Assessing Grid Refinement Strategies in the Chombo Adaptive Mesh Refinement Model

Monday, 15 December 2014: 2:55 PM
Jared O Ferguson1, Christiane Jablonowski1, Hans Johansen2, Robert Elliot English2, Peter McCorquodale2, Phil Colella2, James J Benedict3, William Collins3, Jeffrey N Johnson3 and Paul Aaron Ullrich4, (1)University of Michigan, Ann Arbor, MI, United States, (2)Lawrence Berkeley National Lab, Computational Research Division, Berkeley, CA, United States, (3)Lawrence Berkeley National Lab, Earth Sciences Division, Berkeley, CA, United States, (4)Univ California Davis, Fremont, CA, United States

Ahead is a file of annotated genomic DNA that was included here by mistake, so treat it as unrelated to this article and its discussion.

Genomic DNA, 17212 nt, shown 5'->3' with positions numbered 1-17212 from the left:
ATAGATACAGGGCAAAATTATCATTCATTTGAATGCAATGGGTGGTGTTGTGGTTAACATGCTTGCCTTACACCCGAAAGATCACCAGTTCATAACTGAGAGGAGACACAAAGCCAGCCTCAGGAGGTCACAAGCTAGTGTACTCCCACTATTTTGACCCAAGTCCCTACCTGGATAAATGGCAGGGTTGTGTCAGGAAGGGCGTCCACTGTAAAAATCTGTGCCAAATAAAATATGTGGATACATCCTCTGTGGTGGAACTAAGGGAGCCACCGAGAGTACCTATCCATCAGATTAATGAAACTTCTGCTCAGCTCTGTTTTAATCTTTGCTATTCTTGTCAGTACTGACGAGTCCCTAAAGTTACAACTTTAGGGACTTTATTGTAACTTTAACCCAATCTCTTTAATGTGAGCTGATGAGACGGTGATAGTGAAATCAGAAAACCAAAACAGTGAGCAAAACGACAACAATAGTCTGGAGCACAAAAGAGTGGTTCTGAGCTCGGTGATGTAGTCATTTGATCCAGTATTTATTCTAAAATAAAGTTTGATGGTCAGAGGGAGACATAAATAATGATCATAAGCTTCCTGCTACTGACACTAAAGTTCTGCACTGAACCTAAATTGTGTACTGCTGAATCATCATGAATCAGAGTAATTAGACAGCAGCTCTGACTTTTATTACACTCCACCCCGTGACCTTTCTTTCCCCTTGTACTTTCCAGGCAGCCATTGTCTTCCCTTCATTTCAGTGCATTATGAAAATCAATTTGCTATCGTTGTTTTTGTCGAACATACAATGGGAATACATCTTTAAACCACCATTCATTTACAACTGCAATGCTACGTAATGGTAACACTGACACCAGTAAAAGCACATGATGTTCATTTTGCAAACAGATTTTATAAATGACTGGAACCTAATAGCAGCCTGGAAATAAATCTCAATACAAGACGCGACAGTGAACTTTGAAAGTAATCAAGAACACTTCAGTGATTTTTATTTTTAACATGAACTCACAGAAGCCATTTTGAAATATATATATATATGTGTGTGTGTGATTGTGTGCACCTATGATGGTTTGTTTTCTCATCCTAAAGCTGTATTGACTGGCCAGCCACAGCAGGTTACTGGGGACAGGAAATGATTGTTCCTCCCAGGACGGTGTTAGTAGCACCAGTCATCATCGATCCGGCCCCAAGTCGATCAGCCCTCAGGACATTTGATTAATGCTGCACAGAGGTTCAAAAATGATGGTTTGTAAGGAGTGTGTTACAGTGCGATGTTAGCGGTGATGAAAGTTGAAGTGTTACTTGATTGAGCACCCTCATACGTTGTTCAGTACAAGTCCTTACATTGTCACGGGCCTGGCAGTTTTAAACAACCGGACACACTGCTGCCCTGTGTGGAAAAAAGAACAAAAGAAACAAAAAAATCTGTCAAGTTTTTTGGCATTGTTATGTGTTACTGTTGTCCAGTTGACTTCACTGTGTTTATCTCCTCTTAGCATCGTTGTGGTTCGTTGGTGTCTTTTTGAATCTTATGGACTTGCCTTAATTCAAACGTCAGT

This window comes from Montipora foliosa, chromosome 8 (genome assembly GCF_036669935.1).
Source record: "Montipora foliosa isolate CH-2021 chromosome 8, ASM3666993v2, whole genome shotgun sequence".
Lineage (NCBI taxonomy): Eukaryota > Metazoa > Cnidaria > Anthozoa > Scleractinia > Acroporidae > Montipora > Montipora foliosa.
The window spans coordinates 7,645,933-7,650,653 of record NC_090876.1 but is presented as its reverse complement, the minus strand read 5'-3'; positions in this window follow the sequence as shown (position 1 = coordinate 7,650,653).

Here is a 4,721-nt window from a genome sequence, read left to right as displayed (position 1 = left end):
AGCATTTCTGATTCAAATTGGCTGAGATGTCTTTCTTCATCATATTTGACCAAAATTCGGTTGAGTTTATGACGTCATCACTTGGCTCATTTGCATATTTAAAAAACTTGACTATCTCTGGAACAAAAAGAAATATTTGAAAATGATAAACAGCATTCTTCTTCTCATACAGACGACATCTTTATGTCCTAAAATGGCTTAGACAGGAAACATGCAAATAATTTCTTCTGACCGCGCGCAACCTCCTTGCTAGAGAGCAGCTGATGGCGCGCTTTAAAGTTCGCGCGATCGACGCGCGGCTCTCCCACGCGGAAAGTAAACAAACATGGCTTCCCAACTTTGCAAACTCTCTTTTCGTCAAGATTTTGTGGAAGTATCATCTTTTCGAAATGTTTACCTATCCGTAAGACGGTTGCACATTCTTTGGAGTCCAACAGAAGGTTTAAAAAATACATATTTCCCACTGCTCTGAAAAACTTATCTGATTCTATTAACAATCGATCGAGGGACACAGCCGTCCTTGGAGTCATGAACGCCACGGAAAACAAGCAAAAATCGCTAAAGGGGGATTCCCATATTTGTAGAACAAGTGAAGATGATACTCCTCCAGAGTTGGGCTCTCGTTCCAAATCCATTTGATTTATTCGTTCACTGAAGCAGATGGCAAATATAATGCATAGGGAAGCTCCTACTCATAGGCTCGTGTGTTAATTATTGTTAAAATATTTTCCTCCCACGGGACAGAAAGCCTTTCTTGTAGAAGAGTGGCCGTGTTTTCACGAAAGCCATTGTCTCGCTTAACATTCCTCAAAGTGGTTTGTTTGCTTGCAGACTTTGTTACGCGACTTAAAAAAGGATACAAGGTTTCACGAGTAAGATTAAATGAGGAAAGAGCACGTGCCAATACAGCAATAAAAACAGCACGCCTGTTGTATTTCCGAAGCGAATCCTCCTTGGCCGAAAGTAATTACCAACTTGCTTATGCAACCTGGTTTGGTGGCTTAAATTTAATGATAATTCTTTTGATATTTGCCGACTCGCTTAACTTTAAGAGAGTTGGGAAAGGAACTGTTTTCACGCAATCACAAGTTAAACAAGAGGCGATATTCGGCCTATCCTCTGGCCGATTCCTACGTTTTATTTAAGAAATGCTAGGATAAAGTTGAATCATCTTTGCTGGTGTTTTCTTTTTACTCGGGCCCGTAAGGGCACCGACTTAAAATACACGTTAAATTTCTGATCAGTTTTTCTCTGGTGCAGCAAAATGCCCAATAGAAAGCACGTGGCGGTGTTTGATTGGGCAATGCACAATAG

Complex multiscale atmospheric phenomena such as tropical cyclones challenge conventional climate models and their relatively coarse uniform resolutions. Adaptive mesh refinement (AMR) techniques offer the flexibility to permit sufficiently high-resolution grid patches over features of interests without compromising accuracy or being computationally prohibitive. One such approach, being developed by the Applied Numerical Algorithms Group at Lawrence Berkeley National Laboratory and collaborators, is a non-hydrostatic finite-volume General Circulation Model (GCM) on a cubed-sphere grid with dynamic adaptive mesh refinement capabilities called Chombo-AMR. The 2D shallow-water equations exhibit many of the complexities of 3D GCM dynamical cores. Thus they serve as an effective method for testing the dynamical core and the refinement strategies of adaptive atmospheric models. We investigate the accuracy and efficiency of refinement strategies with the Chombo-AMR dynamical core in shallow-water mode. In particular, we use a suite of test cases consisting of both simple and complex dynamical flows, including a test case designed to simulate tropical cyclone-like vortices. We use the suite to test the effectiveness of the refinement criteria for both static and dynamic grid configurations as well as the sensitivity of the model results to the criteria.